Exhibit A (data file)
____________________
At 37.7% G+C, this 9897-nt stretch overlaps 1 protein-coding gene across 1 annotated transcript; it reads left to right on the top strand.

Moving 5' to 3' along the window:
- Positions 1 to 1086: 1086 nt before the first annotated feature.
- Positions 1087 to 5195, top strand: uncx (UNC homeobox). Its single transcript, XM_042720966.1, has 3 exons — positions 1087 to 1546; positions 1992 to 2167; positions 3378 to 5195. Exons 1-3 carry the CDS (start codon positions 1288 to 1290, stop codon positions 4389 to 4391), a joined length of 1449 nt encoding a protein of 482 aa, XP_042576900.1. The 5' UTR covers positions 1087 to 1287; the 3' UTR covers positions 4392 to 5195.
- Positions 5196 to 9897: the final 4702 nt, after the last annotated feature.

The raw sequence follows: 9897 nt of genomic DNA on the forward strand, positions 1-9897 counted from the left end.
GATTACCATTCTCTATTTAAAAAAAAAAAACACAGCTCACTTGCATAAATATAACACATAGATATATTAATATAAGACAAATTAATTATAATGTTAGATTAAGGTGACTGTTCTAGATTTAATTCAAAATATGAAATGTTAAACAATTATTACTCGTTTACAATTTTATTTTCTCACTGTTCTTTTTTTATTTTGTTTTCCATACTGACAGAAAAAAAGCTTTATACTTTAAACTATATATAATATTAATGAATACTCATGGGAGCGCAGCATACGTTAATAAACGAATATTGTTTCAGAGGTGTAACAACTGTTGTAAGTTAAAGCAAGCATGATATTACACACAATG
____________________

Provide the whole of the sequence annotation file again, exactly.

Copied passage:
At 37.7% G+C, this 9897-nt stretch overlaps 1 protein-coding gene across 1 annotated transcript; it reads left to right on the top strand.

Moving 5' to 3' along the window:
- Positions 1 to 1086: 1086 nt before the first annotated feature.
- Positions 1087 to 5195, top strand: uncx (UNC homeobox). Its single transcript, XM_042720966.1, has 3 exons — positions 1087 to 1546; positions 1992 to 2167; positions 3378 to 5195. Exons 1-3 carry the CDS (start codon positions 1288 to 1290, stop codon positions 4389 to 4391), a joined length of 1449 nt encoding a protein of 482 aa, XP_042576900.1. The 5' UTR covers positions 1087 to 1287; the 3' UTR covers positions 4392 to 5195.
- Positions 5196 to 9897: the final 4702 nt, after the last annotated feature.

The raw sequence follows: 9897 nt of genomic DNA on the forward strand, positions 1-9897 counted from the left end.
GATTACCATTCTCTATTTAAAAAAAAAAAACACAGCTCACTTGCATAAATATAACACATAGATATATTAATATAAGACAAATTAATTATAATGTTAGATTAAGGTGACTGTTCTAGATTTAATTCAAAATATGAAATGTTAAACAATTATTACTCGTTTACAATTTTATTTTCTCACTGTTCTTTTTTTATTTTGTTTTCCATACTGACAGAAAAAAAGCTTTATACTTTAAACTATATATAATATTAATGAATACTCATGGGAGCGCAGCATACGTTAATAAACGAATATTGTTTCAGAGGTGTAACAACTGTTGTAAGTTAAAGCAAGCATGATATTACACACAATG